I would like to preface this article by making something absolutely clear, I am as unhappy as you about the way the Union went about this rebrand. The consultation process was patchy, the student body were ill-informed about the sweeping wide-scale nature of the changes being proposed, in general there was a severe lack of, well to put it bluntly, democracy.
A lack of democracy not in keeping with the oft-stated aims of this group of Sabbatical Officers is a pity because it will forever be a blot on the legacy of a team which has worked hard for all students and worked to improve accountability and transparency. The lack of democracy is epitomised by the fact that this rebrand was passed by all of 40 people at Union Council. As for the design of the new logo and brand, I will leave that to you to decide, there are both pros and the cons of the concept.
Nonetheless the rebrand is a positive step. SUSU has always needed to improve its image, our Students’ Union has become too tied to this cliquey stereotype that it is a case of (excuse the first of many puns in this piece) “us and them”. Representation is consistently undervalued and dismissed by the student body at large. Turnout is so poor that 15% is considered fantastic. SUSU’s attitude to representation was simply to dodge the problem, to pass motions at an Annual General Meeting with a turnout (both in person and online) of just over 500 being a ‘record level of engagement’. Realistically, these motions cannot be considered representative of the student body at large. I do fundamentally believe that our Sabbatical Officers have our best interests at heart, but the apathy that surrounds student politics is a problem.
Most students genuinely don’t believe student reps can make a difference. But they can, and they do. That students are switched off and disengaged from that process helps to perpetuate the perception that our representatives can’t do anything important and don’t care about us when they do. The truth is that this rebrand has been done with the best of intentions, on all the information available, and the problems with it are a two-way street. Yes, SUSU did not do enough to keep us in the loop, but equally, the majority of the student body heard the word ‘rebrand’ and gave a collective shrug.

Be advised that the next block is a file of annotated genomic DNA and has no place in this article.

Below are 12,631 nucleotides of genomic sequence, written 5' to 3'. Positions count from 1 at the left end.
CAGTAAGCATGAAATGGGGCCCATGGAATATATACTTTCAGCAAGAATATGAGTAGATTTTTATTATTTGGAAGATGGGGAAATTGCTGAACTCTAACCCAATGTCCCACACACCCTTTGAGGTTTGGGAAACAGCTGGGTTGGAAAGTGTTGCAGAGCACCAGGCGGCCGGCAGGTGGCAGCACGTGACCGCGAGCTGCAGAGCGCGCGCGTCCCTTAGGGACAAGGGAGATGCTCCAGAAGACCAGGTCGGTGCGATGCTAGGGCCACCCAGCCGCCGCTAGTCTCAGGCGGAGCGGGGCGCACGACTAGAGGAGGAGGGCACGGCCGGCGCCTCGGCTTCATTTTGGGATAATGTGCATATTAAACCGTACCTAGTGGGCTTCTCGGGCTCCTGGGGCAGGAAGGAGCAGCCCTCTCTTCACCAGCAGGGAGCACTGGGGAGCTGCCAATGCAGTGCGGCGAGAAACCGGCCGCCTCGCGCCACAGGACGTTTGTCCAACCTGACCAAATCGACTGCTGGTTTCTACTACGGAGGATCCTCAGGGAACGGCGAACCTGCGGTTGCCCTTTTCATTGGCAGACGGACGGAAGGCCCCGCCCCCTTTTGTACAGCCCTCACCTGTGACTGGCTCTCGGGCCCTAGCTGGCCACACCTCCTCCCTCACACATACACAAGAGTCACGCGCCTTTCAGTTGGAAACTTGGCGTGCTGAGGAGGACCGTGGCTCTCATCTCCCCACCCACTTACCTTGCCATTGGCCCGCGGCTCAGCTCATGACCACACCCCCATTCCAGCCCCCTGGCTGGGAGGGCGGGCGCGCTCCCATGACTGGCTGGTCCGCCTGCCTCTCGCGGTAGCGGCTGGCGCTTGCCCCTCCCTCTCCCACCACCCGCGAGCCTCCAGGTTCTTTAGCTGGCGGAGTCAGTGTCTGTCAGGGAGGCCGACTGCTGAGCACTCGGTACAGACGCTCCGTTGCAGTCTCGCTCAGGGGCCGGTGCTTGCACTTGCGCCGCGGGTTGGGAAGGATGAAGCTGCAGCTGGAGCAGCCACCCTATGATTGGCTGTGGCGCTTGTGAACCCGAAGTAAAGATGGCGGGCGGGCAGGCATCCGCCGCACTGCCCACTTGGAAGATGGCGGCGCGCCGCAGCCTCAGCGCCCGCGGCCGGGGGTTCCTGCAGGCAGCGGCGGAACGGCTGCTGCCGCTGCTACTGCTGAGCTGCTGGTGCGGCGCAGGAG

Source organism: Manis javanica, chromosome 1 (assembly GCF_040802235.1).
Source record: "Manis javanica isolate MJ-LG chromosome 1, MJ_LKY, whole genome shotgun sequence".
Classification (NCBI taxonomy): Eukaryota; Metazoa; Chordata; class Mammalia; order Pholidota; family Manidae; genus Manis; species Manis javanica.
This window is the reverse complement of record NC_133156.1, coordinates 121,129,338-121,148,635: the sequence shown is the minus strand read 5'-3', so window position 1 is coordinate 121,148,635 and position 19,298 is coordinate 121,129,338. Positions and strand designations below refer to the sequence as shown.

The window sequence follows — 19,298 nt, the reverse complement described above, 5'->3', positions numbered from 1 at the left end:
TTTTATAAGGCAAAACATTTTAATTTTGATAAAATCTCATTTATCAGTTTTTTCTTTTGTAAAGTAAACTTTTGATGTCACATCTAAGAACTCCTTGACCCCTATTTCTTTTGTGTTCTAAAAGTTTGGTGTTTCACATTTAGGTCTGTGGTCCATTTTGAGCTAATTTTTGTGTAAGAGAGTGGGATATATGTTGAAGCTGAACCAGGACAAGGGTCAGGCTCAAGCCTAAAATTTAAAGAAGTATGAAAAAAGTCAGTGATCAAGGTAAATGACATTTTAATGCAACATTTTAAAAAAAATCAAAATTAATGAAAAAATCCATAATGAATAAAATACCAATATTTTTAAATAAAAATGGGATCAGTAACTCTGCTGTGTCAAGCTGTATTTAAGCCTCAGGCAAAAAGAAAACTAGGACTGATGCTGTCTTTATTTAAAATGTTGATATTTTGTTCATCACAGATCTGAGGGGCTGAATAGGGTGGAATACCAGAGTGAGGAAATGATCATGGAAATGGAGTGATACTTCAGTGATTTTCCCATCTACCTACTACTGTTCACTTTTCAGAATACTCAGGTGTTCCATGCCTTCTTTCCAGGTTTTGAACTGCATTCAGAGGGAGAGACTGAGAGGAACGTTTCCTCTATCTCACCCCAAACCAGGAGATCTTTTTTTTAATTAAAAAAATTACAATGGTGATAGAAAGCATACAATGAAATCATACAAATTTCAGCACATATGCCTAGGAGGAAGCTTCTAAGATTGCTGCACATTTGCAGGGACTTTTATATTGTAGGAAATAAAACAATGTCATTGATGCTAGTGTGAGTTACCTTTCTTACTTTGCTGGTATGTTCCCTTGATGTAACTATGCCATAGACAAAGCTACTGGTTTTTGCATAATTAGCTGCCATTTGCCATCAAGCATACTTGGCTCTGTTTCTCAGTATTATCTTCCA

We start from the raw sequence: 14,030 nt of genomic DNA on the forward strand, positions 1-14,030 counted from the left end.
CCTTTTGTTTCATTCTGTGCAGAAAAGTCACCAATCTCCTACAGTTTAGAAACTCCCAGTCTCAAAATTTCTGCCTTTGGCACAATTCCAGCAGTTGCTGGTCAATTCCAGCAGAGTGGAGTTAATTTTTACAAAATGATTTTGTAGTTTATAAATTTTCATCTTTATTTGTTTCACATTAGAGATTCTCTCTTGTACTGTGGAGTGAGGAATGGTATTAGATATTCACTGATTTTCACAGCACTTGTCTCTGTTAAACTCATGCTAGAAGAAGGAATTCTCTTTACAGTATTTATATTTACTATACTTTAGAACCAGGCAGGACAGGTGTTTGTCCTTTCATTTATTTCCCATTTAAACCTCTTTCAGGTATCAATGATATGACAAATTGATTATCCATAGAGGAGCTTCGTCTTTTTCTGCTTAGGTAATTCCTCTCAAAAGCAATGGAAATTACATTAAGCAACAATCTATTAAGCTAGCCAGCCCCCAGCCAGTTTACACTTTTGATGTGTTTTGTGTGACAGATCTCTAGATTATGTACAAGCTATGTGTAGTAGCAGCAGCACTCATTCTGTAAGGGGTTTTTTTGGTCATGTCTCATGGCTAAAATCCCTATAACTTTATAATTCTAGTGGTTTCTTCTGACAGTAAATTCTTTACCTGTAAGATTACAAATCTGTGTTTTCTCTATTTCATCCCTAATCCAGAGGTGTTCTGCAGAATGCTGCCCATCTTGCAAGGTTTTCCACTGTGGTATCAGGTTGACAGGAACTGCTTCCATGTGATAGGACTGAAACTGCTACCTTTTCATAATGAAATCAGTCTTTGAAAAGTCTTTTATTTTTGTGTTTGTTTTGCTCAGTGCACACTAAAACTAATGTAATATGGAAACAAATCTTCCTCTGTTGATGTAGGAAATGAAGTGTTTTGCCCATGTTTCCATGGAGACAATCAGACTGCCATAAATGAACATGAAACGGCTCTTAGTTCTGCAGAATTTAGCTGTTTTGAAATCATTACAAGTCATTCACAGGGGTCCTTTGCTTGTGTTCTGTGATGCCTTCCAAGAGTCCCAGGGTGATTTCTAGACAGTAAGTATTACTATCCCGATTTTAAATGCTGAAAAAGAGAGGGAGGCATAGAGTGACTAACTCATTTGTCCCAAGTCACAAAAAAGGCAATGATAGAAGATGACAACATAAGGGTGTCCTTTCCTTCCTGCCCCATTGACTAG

SUSU failed to be accountable, it failed to be transparent, and it failed to bring about the true democracy and engagement its officers have always worked for. This is not the fault of the people but the organisation. The rebrand is a classic example. Yet we are moving in the right direction, we are seeing more transparency and more accountability. We are seeing genuine candidates from across the university being listened to at elections, being given platforms.
Let’s put SUSU behind us. Let’s build a Union that represents the students. Let’s build a Union which represents everyone. Let’s leave our mark on the Union we love. Let’s do it together.
The rebrand gives us an opportunity for a fresh start, a fresh image, a new Union. Many of you will know the initiatives I have been pushing for some time: better systems of recall for representatives, more transparent decision-making, initiatives to empower our representatives to do just that – represent Us. Rather than allow the copious amounts spent on this rebrand to go to waste, let’s embrace it; let’s embrace a new Students’ Union, a better Students’ Union. We can harness this new-found engagement in student politics and drive our Union forwards.
Union Southampton can achieve that goal. The SUSU brand has run its course, together let’s build a Students’ Union to represent Us.